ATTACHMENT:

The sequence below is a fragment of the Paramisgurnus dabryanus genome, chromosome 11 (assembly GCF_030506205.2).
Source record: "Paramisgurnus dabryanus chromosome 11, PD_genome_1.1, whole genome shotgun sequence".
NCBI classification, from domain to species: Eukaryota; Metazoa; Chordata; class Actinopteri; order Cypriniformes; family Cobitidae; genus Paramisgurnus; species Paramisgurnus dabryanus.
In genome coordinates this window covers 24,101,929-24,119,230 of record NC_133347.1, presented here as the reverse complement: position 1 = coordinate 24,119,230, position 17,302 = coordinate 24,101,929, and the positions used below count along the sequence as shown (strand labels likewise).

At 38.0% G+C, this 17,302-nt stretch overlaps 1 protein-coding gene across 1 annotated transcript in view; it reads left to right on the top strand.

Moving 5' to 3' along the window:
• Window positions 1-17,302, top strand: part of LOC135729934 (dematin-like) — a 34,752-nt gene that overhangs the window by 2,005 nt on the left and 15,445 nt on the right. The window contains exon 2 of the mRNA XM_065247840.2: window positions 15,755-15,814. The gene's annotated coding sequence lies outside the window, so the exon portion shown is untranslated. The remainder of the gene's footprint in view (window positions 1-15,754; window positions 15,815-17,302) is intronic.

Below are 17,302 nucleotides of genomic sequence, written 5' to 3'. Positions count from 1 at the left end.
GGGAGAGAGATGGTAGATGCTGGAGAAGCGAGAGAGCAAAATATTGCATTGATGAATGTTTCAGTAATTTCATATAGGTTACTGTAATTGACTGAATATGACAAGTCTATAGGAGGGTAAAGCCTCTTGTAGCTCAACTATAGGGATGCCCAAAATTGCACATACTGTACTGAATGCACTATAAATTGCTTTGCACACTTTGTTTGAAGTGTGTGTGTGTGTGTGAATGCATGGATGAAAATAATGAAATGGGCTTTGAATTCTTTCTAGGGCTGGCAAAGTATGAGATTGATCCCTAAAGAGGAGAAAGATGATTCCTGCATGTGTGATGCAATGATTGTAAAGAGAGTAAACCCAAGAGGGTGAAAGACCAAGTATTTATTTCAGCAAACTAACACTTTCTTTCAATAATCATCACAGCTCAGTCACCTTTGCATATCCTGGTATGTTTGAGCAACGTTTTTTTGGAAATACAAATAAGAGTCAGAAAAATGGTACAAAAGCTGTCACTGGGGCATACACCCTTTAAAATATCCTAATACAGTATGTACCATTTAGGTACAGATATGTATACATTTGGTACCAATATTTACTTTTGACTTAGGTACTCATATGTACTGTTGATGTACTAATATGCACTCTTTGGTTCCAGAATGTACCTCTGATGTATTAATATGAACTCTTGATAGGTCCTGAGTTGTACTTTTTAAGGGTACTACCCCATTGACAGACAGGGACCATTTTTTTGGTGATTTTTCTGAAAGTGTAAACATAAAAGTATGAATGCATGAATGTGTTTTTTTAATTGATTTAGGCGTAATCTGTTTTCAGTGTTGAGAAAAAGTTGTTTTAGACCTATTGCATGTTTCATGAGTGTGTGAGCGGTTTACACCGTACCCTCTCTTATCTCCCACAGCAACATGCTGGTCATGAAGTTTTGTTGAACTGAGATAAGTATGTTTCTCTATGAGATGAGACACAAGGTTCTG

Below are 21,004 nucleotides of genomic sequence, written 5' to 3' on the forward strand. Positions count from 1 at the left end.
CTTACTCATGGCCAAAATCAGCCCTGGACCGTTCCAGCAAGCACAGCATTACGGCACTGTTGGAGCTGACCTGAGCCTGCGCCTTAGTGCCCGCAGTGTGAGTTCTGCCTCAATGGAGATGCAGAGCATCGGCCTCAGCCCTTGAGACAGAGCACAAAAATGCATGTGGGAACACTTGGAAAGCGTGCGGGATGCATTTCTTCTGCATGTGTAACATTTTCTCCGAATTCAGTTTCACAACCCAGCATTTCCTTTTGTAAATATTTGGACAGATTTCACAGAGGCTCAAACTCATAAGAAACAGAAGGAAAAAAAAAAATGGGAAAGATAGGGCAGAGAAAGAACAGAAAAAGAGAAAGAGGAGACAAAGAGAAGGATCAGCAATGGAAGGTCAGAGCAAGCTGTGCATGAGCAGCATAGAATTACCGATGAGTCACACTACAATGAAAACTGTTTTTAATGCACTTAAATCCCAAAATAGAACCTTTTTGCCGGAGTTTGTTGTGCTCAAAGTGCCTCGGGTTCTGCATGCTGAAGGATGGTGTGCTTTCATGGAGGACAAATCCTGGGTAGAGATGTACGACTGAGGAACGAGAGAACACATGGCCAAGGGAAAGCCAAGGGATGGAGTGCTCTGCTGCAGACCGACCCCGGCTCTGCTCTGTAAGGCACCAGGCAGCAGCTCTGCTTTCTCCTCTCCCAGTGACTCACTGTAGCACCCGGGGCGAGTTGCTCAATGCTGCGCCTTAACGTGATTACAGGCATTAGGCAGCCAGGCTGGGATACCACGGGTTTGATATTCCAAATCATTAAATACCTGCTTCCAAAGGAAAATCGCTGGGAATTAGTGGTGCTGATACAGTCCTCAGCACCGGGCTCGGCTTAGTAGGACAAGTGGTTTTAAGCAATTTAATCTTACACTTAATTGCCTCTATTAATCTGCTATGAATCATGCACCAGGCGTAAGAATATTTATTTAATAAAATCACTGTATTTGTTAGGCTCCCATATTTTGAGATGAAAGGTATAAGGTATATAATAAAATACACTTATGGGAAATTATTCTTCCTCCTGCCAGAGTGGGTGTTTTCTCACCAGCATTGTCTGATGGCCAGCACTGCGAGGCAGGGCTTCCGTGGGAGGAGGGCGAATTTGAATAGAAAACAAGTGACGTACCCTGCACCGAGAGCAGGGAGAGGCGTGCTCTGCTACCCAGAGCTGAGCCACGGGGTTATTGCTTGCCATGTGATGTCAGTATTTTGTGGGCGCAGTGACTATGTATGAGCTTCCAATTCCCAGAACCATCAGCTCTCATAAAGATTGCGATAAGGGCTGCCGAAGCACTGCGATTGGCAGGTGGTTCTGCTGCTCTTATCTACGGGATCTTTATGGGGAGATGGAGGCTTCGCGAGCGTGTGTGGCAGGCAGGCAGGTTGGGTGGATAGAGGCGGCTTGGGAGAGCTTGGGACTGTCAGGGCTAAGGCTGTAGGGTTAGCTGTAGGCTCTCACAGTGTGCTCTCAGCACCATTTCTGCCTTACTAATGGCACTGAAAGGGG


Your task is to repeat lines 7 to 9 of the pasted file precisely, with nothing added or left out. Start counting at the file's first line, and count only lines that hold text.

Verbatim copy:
• Window positions 1-17,302, top strand: part of LOC135729934 (dematin-like) — a 34,752-nt gene that overhangs the window by 2,005 nt on the left and 15,445 nt on the right. The window contains exon 2 of the mRNA XM_065247840.2: window positions 15,755-15,814. The gene's annotated coding sequence lies outside the window, so the exon portion shown is untranslated. The remainder of the gene's footprint in view (window positions 1-15,754; window positions 15,815-17,302) is intronic.

Below are 17,302 nucleotides of genomic sequence, written 5' to 3'. Positions count from 1 at the left end.
GGGAGAGAGATGGTAGATGCTGGAGAAGCGAGAGAGCAAAATATTGCATTGATGAATGTTTCAGTAATTTCATATAGGTTACTGTAATTGACTGAATATGACAAGTCTATAGGAGGGTAAAGCCTCTTGTAGCTCAACTATAGGGATGCCCAAAATTGCACATACTGTACTGAATGCACTATAAATTGCTTTGCACACTTTGTTTGAAGTGTGTGTGTGTGTGTGAATGCATGGATGAAAATAATGAAATGGGCTTTGAATTCTTTCTAGGGCTGGCAAAGTATGAGATTGATCCCTAAAGAGGAGAAAGATGATTCCTGCATGTGTGATGCAATGATTGTAAAGAGAGTAAACCCAAGAGGGTGAAAGACCAAGTATTTATTTCAGCAAACTAACACTTTCTTTCAATAATCATCACAGCTCAGTCACCTTTGCATATCCTGGTATGTTTGAGCAACGTTTTTTTGGAAATACAAATAAGAGTCAGAAAAATGGTACAAAAGCTGTCACTGGGGCATACACCCTTTAAAATATCCTAATACAGTATGTACCATTTAGGTACAGATATGTATACATTTGGTACCAATATTTACTTTTGACTTAGGTACTCATATGTACTGTTGATGTACTAATATGCACTCTTTGGTTCCAGAATGTACCTCTGATGTATTAATATGAACTCTTGATAGGTCCTGAGTTGTACTTTTTAAGGGTACTACCCCATTGACAGACAGGGACCATTTTTTTGGTGATTTTTCTGAAAGTGTAAACATAAAAGTATGAATGCATGAATGTGTTTTTTTAATTGATTTAGGCGTAATCTGTTTTCAGTGTTGAGAAAAAGTTGTTTTAGACCTATTGCATGTTTCATGAGTGTGTGAGCGGTTTACACCGTACCCTCTCTTATCTCCCACAGCAACATGCTGGTCATGAAGTTTTGTTGAACTGAGATAAGTATGTTTCTCTATGAGATGAGACACAAGGTTCTG